• If, during our time with God, a lot of time is spent in intercession, we have become conduits of love. When we pray for others love is flowing out of our lives. But this is not a love that drains us of our emotional strength. We are praying, which means that we are in touch with him who is the inexhaustible source of love. As love goes out through prayer, God’s love comes in, and the regular flow of love in and out of our lives makes us glow with the joy that love alone can produce.


So our time spent with God each day becomes the most refreshing thing that we do. Such freshness attacks those triggers of burnout that often accompany our stresses and strains.

Passionate for God? Or Addicted to Mediocrity?


Ajith Fernando


I was once at a meeting of preachers, and they were discussing the problem of having inadequate time to prepare their sermons. One person said that given all the things he had to do, it was impossible for him to give much time for preparation, and therefore he usually goes to preach without much preparation. I was in a state of shock at what I heard, but I did not say a word. This happened about 9 months ago, and I have suffered much since then. Thoughts have been rolling over and over again in my mind as to what I should have said that day. I have finally decided to put my thoughts on paper.


We represent a great God who is over all and whose majesty is beyond all comparison. The greatest tragedy on earth is that people do not honour this great God. Our great goal in life is to bring honour to God. And we preachers have the opportunity of doing that when we preach. When people come to any meeting under the name of God, they should leave with the sense that God is great. Therefore our preaching, our worship-leading, our singing or whatever else we do in the name of God should always leave people with the impression that God is great.


I experienced this as a youth every Sunday as I sat under the ministry of the Rev. George Good. We participated in glorious services each Sunday, and Sunday became my favourite day of the week. I realised that the ministry was a glorious call and it thrilled me just to think that God may have called me, a shy youth who thought he would not amount to anything, to be a minister of the glorious gospel. I was fired by an ambition to do what I can to reflect the glory and majesty of God.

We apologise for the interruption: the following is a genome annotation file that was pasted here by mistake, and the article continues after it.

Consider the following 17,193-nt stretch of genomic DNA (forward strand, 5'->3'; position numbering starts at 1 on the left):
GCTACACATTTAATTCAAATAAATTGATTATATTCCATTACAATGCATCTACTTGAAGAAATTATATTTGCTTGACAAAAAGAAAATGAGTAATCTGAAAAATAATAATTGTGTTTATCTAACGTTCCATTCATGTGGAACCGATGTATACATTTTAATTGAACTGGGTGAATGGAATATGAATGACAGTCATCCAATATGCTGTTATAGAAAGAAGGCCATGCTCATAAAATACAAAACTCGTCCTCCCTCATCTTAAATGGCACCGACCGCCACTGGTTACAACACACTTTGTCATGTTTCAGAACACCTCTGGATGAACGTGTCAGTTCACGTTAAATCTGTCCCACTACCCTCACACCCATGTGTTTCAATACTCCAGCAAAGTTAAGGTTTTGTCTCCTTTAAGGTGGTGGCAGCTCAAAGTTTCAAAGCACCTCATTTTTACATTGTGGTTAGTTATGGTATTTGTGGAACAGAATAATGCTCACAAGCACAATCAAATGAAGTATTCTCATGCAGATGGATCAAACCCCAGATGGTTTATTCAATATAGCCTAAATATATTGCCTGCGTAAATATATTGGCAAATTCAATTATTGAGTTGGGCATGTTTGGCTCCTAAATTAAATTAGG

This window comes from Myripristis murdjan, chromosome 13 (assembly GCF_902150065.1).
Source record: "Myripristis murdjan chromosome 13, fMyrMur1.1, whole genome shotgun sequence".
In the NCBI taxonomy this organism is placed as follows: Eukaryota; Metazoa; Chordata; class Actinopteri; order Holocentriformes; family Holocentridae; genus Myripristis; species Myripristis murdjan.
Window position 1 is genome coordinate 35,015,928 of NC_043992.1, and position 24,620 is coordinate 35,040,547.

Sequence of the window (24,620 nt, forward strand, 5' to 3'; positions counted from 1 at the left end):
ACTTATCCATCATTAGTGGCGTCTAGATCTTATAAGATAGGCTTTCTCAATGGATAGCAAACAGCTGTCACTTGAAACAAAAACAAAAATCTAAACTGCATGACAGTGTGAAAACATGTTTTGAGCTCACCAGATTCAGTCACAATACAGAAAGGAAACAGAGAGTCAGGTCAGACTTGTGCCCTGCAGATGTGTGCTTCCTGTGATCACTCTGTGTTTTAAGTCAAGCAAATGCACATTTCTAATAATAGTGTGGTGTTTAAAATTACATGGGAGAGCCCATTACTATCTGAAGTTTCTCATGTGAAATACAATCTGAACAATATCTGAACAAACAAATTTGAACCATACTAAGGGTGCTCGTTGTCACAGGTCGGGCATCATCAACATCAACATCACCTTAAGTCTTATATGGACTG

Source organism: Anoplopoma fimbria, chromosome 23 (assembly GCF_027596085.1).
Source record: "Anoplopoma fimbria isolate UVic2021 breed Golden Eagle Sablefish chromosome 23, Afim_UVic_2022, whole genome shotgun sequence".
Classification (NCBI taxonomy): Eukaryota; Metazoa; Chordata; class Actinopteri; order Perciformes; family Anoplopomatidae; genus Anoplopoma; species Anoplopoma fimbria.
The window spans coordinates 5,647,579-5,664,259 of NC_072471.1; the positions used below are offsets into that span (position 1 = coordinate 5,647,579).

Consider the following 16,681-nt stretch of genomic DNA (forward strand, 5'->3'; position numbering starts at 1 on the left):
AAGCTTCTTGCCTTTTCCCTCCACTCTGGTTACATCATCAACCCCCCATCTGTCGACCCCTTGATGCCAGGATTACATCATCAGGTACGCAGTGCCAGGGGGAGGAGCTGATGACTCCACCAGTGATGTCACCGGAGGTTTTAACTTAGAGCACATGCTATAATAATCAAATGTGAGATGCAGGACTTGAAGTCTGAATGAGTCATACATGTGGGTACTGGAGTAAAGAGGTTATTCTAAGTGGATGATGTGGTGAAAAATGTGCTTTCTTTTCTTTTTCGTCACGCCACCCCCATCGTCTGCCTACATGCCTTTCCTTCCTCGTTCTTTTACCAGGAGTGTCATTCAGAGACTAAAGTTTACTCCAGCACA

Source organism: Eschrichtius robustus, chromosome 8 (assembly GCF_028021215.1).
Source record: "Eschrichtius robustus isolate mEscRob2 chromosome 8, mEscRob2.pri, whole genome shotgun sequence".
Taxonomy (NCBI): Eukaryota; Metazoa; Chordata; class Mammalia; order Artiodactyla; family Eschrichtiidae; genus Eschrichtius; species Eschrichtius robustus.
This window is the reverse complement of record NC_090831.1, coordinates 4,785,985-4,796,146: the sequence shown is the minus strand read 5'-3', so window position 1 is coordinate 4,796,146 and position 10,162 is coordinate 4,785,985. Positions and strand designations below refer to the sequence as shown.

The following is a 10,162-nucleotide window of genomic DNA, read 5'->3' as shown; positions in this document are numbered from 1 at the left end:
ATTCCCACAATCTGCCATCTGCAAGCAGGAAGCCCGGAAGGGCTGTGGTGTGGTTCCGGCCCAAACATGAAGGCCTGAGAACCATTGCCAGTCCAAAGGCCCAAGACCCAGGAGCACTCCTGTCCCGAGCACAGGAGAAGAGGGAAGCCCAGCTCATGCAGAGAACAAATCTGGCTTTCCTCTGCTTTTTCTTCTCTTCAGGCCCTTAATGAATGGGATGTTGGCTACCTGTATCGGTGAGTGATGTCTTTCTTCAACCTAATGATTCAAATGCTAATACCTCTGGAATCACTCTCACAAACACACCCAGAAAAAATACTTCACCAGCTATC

What if we preach an unprepared sermon that puts people to sleep or leaves them with no sense of the greatness of God? What if they leave a Christian meeting impressed by the lack of preparation and excellence in the programme? I think that is, in ecclesiastical life, a crime akin to what murder is in social life. It has brought dishonour to God who is great and majestic—and that is the greatest tragedy that could happen on earth. It would be better for us to die than to be responsible for doing that!


And I think death is what we may be called to endure! If we are so busy as to find little time to prepare, then we may have to lose some sleep in order to prepare a good sermon that will feed the people and bring honour to God. Doing that continuously may cause us to die ten years earlier than would be normal for us. But it would be better for us to die early having brought honour to God by our ministries than to live to a ripe old age having brought dishonour to God. The great preachers Spurgeon, Moody and Whitefield died before they were 60 years old possibly because of their strenuous ministries. But no one blames them when they realise the amazing good they did, during their lifetime.


If course, there are few things as refreshing in life than preparing for public ministry, especially when that ministry involves time spent in the Word (out of which all ministry springs). During those times with the Word, God feeds us and gives us the thrill of discovering eternal truths and their applications to daily life. As with all forms of dying in Christianity, when we “die” in order to prepare for public ministry, we end up finding new and exciting experiences of life.


Many years ago Franky Schaeffer wrote a book about Christian programming entitled Addicted To Mediocrity. I think that is a problem with many Christians today. I have been to worship services where I have seen the preacher choose his hymns five or ten minutes before the service starts! Oh, Oh, Oh, Oh, how could such an abomination take place in the house of God? There is a symphony in worship that makes it flow and pulsate with energy and rhythm so that the soul’s desire to worship God is caught up in meaningful acts of worship. Can you prepare a symphony in ten minutes?